Japan and the Middle East

Part of Oral Answers to Questions — Defence – in the House of Commons at 3:33 pm on 14th March 2011.

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Photo of Ed Miliband Ed Miliband Leader of Her Majesty's Official Opposition, Leader of the Labour Party 3:33 pm, 14th March 2011

May I start by associating myself with the Prime Minister’s remarks about the Japanese earthquake and tsunami? The tragedy that has hit that country is of almost unimaginable horror and scale, as all of us will have felt after seeing the pictures on our television screens over the weekend. We fully support the Government in their efforts to help the Government of Japan in their hour of need and, indeed, to help Japan’s people.

This is clearly an anxious time for the friends and family of UK nationals and I thank the Prime Minister for what he said about our consular activity. I am sure that consular staff will be working around the clock to deal with the inquiries that they receive. Let me also associate myself with the Prime Minister’s remarks about the work of British search and rescue teams.

On nuclear power, we should clearly see if there are lessons to be learned, but should avoid a rush to judgment given that we have a good safety record in this country. It is important not to lose sight of that.

Turning to the European Council, I want to focus on three issues: the military options available to the international community regarding Libya, the wider response to the Libyan crisis and the need to re-energise the middle east peace process. Let me take each issue in turn.

First, I welcome the clear and unequivocal statement in the Council declaration that the Libyan regime should relinquish power immediately. As the Prime Minister made clear in his statement, the situation in Libya is grave and pressing. I said, when the Prime Minister first publicly floated the idea of a no-fly zone two weeks ago, that we welcomed the possibility. It is disappointing that Friday’s communiqué did not mention it, although it is, as he has said, encouraging that the Arab League has expressed support for it. In view of the gravity and urgency of the situation, and to win greater support for the idea, it seems to us that the priority must be to translate the no-fly zone phrase into a practical plan. To that end, may I ask what progress has been made since he asked the Ministry of Defence to draw up such a plan two weeks ago? Specifically, was such a plan presented by the UK at the NATO Defence Ministers meeting last Thursday or by him at the European Council?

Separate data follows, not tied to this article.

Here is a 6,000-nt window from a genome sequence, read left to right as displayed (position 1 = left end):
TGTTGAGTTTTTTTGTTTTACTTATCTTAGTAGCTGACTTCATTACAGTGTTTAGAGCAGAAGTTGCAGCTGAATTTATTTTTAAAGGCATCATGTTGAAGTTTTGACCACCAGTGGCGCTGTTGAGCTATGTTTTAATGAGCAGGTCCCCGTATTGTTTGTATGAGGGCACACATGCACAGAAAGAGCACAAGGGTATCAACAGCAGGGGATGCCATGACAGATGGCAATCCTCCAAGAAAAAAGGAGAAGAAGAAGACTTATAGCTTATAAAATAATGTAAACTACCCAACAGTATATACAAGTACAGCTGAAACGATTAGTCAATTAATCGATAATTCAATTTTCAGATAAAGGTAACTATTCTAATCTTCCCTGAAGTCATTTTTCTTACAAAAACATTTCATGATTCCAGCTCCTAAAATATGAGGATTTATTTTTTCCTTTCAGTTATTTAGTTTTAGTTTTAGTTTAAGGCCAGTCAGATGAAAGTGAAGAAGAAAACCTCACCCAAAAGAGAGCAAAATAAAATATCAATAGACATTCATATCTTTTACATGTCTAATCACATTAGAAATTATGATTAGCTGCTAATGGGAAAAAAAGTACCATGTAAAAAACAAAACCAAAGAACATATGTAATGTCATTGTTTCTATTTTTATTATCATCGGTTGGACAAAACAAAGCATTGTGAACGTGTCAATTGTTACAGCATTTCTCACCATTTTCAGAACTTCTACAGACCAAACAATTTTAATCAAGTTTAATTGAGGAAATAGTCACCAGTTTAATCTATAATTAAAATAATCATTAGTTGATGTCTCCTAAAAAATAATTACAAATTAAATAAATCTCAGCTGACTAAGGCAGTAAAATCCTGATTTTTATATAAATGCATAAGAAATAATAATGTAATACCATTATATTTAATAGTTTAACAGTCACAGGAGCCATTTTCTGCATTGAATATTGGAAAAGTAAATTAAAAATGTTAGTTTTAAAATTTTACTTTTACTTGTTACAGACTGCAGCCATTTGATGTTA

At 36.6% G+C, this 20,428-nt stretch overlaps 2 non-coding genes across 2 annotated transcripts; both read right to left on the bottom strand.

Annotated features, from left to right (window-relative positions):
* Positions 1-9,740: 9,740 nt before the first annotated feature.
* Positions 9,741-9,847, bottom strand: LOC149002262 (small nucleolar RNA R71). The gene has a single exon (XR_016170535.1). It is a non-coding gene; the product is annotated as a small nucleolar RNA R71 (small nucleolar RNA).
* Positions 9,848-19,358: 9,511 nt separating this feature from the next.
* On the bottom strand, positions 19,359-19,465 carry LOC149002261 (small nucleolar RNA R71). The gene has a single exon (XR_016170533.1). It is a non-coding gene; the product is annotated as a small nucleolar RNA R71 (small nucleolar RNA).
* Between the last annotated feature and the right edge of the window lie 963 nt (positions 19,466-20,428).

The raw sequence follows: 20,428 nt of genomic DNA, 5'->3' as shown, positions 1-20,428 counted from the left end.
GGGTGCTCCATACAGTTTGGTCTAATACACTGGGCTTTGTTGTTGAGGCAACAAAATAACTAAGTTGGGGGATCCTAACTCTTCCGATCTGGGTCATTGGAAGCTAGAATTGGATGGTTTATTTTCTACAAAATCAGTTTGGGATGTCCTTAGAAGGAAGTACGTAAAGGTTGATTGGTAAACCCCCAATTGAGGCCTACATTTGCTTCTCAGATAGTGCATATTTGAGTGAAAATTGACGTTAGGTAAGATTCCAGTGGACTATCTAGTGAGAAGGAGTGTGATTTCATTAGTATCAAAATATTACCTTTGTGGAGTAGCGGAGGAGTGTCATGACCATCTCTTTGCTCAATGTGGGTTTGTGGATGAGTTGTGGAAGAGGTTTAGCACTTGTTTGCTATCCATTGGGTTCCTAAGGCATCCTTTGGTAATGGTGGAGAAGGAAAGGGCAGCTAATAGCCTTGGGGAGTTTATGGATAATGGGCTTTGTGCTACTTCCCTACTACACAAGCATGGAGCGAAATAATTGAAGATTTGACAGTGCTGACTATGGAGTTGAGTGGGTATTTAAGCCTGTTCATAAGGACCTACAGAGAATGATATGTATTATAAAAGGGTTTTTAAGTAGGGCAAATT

On the European Council, may I ask whether the ambivalence among our EU partners is based on opposition to a no-fly zone in principle or is because of practical doubts about the workability of such a proposal? Can he give us a clearer picture, because that is necessary to win broader support, of what he believes the no-fly zone would involve and, furthermore, whether it is contingent on the US Government’s participation, given that some parts of the Administration have expressed reservations about the idea?

On timing, I note that the Prime Minister repeated his statement of last week that the UK is now working on a new Security Council resolution, which I welcome. Given the urgency of the situation, to which he rightly drew attention, what is his best judgment about when such a resolution will be tabled? Above all, may I emphasise to him the importance of matching what is said in public with the diplomatic spadework needed to win international support for a practical and legal plan?

I have one more question on the military options that are available. Given the position expressed this morning by the former Foreign Secretary, Sir Malcolm Rifkind, on providing arms to some of the rebels against Colonel Gaddafi, what is the Government’s position on the legality and wisdom of that idea?

Secondly, let me turn to the other actions that we can take. I welcome what the Prime Minister said about asset freezes and sanctions. May I make a further suggestion? To maximise pressure on the regime, have the Government made any formal communication to the International Criminal Court to impress on Libyan leaders and commanders the importance of individual accountability for the commissioning and carrying out of crimes against humanity? If he has not done so—and I believe that it is open to individual countries to do this—may I suggest that he looks into the UK Government doing so?

On the humanitarian crisis, to which the Prime Minister referred, may I ask him whether the Department for International Development is planning to provide additional support to other multilateral organisations such as the World Food Programme and the United Nations High Commissioner for Refugees?

Thirdly and finally, may I discuss briefly the middle east peace process? He and I both had the chance last week to meet President Abbas during his visit to London. May I reiterate to the Prime Minister something with which I know he agrees—the central importance of not losing sight of that issue as other, more immediate crises face us. Will the Prime Minister therefore tell us what discussions took place at the European Council about how the EU can help to get the peace process back on track? In particular, what representations have been made to the United States following its recent veto of the UN resolution on settlements?

Finally, let me tell the Prime Minister that he and I are united in the view that this must be a moment when the European Union and the international community show they are more than the sum of their parts, whether it is on Libya specifically, north Africa or the middle east peace process. I hope that he and other leaders will do all they can over the coming days and weeks to put in the hard work and diplomacy that can make that happen.